Industrial conveyor belts are some of the hardest-working devices in America, shipping tons of debris ranging from freshly-dug earth to literal garbage of unknown composition thousands of feet every minute. They suffer from their efforts, too, in a variety of ways. Perhaps most dangerously, sharp items can puncture them upon landing — and if those things are still stuck in the belt when it hits a pulley or a brace, they can lodge and end up ripping a long slice out of the center of the belt, making it nigh unto useless.
That’s one of the chief reasons that every wise industrial engineer builds conveyor belt cleaners into every system in his demesnes. Conveyor belt cleaners come in three basic types:
- Primary Belt Cleaners (also called ‘pre-cleaners’) sit directly opposite the discharge pulley, below the angle of discharge, and ensure that nothing remains on the belt as it ‘rolls over’ and begins its trip back to the impact saddle to receive more load. Primary conveyor belt cleaners can be as simple as a static rubber blade scraping the belt as it travels past or as complex as a whirling array of brushes arranged in nested helixes that constantly turn against the direction of the belt’s travel.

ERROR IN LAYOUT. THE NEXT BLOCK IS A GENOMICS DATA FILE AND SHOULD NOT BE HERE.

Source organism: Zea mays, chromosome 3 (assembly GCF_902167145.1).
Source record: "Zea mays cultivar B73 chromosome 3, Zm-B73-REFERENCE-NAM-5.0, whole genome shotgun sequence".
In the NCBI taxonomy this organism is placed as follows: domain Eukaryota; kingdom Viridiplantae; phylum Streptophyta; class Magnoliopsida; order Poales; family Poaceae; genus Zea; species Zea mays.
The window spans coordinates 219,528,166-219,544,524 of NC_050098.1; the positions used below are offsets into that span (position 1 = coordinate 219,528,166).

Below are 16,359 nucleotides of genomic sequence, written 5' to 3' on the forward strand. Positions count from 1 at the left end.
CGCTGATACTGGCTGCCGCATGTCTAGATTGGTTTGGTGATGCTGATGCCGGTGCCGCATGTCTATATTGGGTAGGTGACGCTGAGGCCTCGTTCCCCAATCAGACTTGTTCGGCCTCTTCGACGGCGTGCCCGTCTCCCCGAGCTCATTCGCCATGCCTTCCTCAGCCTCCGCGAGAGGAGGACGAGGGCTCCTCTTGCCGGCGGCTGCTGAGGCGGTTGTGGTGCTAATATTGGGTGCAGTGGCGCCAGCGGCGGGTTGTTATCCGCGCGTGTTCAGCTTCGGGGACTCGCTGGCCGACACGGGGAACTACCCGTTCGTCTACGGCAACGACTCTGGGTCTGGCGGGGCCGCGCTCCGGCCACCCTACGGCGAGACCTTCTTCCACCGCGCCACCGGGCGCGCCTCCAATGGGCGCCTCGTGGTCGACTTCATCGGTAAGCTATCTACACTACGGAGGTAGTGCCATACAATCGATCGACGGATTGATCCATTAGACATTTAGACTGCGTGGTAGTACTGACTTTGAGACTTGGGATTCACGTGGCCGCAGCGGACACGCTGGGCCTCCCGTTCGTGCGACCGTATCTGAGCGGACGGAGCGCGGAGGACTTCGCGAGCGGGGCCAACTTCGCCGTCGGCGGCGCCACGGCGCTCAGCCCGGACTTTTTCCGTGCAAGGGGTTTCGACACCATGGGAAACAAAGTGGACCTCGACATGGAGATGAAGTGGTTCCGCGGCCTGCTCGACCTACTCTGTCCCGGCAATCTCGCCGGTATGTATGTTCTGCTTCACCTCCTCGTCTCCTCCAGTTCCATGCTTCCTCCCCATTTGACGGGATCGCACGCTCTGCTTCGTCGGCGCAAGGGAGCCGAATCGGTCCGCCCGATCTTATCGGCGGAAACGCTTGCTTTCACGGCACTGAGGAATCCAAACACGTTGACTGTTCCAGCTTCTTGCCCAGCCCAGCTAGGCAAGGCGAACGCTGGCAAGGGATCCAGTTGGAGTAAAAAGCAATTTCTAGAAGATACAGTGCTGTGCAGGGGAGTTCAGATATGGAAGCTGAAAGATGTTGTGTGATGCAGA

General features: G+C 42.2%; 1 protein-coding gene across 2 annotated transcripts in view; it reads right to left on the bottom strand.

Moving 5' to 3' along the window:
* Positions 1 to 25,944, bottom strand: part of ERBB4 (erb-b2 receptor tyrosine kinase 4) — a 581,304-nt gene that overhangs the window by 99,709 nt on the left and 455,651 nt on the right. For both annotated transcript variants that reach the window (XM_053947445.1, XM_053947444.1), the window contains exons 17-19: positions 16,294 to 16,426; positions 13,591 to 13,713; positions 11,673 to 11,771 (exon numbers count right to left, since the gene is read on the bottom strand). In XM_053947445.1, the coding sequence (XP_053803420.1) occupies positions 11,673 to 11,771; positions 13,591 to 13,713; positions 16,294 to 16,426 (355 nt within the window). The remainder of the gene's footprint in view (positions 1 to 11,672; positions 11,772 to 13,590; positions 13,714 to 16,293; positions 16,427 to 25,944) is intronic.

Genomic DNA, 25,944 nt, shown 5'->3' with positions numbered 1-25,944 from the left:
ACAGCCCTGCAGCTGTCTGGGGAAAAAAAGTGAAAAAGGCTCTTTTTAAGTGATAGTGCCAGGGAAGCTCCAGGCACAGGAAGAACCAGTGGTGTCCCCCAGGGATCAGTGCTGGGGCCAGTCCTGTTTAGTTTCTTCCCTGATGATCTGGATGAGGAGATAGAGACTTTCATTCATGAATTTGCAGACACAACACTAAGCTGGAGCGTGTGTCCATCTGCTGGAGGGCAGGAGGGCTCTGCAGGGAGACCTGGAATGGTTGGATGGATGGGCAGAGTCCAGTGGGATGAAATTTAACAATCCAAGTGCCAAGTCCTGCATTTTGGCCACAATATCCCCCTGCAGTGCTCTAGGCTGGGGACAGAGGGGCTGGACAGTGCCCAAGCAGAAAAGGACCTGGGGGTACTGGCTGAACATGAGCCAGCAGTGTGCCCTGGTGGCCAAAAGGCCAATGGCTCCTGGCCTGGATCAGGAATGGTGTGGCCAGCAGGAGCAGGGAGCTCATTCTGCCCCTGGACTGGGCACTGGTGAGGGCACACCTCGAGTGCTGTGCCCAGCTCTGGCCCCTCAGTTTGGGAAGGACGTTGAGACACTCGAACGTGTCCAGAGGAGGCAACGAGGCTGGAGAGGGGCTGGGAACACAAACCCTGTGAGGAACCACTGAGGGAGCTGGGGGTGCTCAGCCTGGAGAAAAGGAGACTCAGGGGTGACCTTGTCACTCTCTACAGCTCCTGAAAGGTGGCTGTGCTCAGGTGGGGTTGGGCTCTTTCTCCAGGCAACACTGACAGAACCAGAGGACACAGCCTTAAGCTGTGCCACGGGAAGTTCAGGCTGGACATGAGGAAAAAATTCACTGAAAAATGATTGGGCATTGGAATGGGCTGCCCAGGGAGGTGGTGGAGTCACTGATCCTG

- Secondary Belt Cleaners sit just back from the discharge pulley, with the belt pulled more tightly over the blade, and again, remove any carryback from the surface of the belt as it makes its return trip. The term ‘secondary’ doesn’t imply that they only work in tandem with a primary cleaner (though they certainly work best in that circumstance); it simply implies that the cleaner doesn’t touch the belt simultaneously with the discharge pulley.
- Plows rest on the inside of the conveyor belt, preventing the inside of the belt from carrying any spillage back. These are particularly important because debris on the inside of the belt will get jammed in as the belt passes over the pulleys on its way back to the impact saddle, potentially causing much more damage than mere carryback. Generally a single diagonal blade but often seen in chevrons or similar shapes, a plow is virtually mandatory any time you have spillage landing on the inside of the belt.
Modern conveyor belt cleaners add years of life to industrial conveyance systems, and many can themselves go for months or even years without any appreciable maintenance needs of their own.